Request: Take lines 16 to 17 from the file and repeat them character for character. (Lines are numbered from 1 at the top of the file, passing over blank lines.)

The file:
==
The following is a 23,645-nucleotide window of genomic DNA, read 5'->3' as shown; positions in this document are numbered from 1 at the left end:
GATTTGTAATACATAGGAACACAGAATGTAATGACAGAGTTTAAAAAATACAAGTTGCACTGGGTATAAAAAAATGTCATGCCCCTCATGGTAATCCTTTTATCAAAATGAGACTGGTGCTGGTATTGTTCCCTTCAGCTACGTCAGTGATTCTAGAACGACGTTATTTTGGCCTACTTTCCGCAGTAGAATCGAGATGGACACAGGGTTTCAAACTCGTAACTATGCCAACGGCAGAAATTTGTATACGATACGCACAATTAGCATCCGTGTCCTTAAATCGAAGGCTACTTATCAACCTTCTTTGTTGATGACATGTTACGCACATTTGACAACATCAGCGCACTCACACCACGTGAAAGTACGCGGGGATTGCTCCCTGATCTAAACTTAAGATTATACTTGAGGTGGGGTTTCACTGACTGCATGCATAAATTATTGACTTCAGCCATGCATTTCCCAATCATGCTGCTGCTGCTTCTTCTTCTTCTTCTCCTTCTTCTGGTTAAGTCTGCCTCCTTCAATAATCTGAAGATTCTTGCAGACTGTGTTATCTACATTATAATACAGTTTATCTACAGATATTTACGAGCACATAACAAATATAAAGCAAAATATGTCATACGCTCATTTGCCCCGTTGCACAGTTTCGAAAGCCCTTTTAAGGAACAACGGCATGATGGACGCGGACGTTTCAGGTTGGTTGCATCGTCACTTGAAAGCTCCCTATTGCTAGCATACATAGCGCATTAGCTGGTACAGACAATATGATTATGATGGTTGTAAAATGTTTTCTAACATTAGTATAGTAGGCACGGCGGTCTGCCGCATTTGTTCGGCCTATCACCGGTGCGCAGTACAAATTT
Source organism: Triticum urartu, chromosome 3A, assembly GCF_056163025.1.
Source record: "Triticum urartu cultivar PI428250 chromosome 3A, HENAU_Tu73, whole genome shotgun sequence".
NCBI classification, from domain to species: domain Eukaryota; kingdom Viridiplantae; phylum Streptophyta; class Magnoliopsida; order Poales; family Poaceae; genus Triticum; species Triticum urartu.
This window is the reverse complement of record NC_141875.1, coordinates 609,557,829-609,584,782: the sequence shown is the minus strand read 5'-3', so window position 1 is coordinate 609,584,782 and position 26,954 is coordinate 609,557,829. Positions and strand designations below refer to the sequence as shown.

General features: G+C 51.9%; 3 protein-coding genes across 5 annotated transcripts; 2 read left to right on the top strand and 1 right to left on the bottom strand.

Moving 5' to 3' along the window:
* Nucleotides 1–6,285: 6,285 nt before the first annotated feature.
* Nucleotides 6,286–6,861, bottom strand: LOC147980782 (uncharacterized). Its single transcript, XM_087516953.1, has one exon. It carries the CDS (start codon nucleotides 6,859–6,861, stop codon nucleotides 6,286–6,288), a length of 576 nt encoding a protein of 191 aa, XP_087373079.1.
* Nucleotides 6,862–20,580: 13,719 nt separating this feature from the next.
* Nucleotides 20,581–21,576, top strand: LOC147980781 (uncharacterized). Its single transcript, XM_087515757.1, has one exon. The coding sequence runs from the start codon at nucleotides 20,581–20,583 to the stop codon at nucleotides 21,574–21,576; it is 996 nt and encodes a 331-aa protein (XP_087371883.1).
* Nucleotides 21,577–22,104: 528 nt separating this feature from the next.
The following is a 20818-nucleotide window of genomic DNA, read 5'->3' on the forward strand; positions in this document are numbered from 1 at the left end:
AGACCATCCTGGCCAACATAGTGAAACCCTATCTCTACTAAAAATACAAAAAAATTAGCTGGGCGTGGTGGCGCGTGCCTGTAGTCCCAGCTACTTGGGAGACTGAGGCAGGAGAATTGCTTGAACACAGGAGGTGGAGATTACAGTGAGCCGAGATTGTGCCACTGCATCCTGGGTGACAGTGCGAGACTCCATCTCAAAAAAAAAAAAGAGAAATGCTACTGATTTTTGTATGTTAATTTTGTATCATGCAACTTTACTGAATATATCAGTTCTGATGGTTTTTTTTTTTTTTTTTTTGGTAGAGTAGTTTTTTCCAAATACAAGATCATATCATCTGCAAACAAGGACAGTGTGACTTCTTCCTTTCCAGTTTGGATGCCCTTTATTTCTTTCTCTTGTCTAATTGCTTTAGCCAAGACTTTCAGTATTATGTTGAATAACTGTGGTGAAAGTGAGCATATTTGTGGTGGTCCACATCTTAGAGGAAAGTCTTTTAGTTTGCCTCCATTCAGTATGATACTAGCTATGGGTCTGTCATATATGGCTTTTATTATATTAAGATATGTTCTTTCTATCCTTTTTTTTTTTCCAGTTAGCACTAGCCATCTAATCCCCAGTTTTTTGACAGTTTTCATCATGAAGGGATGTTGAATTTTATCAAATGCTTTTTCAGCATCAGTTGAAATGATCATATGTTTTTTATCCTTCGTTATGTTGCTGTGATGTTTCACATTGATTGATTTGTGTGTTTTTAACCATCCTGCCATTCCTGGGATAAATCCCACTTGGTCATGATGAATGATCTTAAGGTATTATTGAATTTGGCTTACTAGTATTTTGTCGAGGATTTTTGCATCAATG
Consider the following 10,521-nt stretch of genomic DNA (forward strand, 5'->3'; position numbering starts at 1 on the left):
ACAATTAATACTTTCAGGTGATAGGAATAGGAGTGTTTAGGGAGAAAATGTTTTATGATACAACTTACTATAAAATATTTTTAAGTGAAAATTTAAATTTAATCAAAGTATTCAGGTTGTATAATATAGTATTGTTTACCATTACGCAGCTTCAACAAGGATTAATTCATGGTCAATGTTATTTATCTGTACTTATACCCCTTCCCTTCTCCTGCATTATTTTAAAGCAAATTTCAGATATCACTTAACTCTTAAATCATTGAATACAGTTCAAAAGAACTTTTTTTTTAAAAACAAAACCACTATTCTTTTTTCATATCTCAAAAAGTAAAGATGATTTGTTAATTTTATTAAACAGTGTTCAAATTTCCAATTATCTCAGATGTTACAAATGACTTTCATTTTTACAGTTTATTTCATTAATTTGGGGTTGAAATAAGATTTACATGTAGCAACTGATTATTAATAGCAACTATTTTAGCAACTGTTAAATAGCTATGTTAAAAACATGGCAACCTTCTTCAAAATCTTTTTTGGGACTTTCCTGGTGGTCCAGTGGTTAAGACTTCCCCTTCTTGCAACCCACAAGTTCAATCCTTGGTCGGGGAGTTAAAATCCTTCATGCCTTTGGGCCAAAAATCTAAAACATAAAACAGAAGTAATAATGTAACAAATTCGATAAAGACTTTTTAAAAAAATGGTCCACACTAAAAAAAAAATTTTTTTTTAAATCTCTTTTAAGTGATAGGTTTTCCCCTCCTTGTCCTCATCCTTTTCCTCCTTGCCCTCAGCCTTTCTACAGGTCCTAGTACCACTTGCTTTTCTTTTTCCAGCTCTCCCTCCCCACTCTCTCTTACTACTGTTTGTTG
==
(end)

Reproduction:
Consider the following 10,521-nt stretch of genomic DNA (forward strand, 5'->3'; position numbering starts at 1 on the left):
ACAATTAATACTTTCAGGTGATAGGAATAGGAGTGTTTAGGGAGAAAATGTTTTATGATACAACTTACTATAAAATATTTTTAAGTGAAAATTTAAATTTAATCAAAGTATTCAGGTTGTATAATATAGTATTGTTTACCATTACGCAGCTTCAACAAGGATTAATTCATGGTCAATGTTATTTATCTGTACTTATACCCCTTCCCTTCTCCTGCATTATTTTAAAGCAAATTTCAGATATCACTTAACTCTTAAATCATTGAATACAGTTCAAAAGAACTTTTTTTTTAAAAACAAAACCACTATTCTTTTTTCATATCTCAAAAAGTAAAGATGATTTGTTAATTTTATTAAACAGTGTTCAAATTTCCAATTATCTCAGATGTTACAAATGACTTTCATTTTTACAGTTTATTTCATTAATTTGGGGTTGAAATAAGATTTACATGTAGCAACTGATTATTAATAGCAACTATTTTAGCAACTGTTAAATAGCTATGTTAAAAACATGGCAACCTTCTTCAAAATCTTTTTTGGGACTTTCCTGGTGGTCCAGTGGTTAAGACTTCCCCTTCTTGCAACCCACAAGTTCAATCCTTGGTCGGGGAGTTAAAATCCTTCATGCCTTTGGGCCAAAAATCTAAAACATAAAACAGAAGTAATAATGTAACAAATTCGATAAAGACTTTTTAAAAAAATGGTCCACACTAAAAAAAAAATTTTTTTTTAAATCTCTTTTAAGTGATAGGTTTTCCCCTCCTTGTCCTCATCCTTTTCCTCCTTGCCCTCAGCCTTTCTACAGGTCCTAGTACCACTTGCTTTTCTTTTTCCAGCTCTCCCTCCCCACTCTCTCTTACTACTGTTTGTTG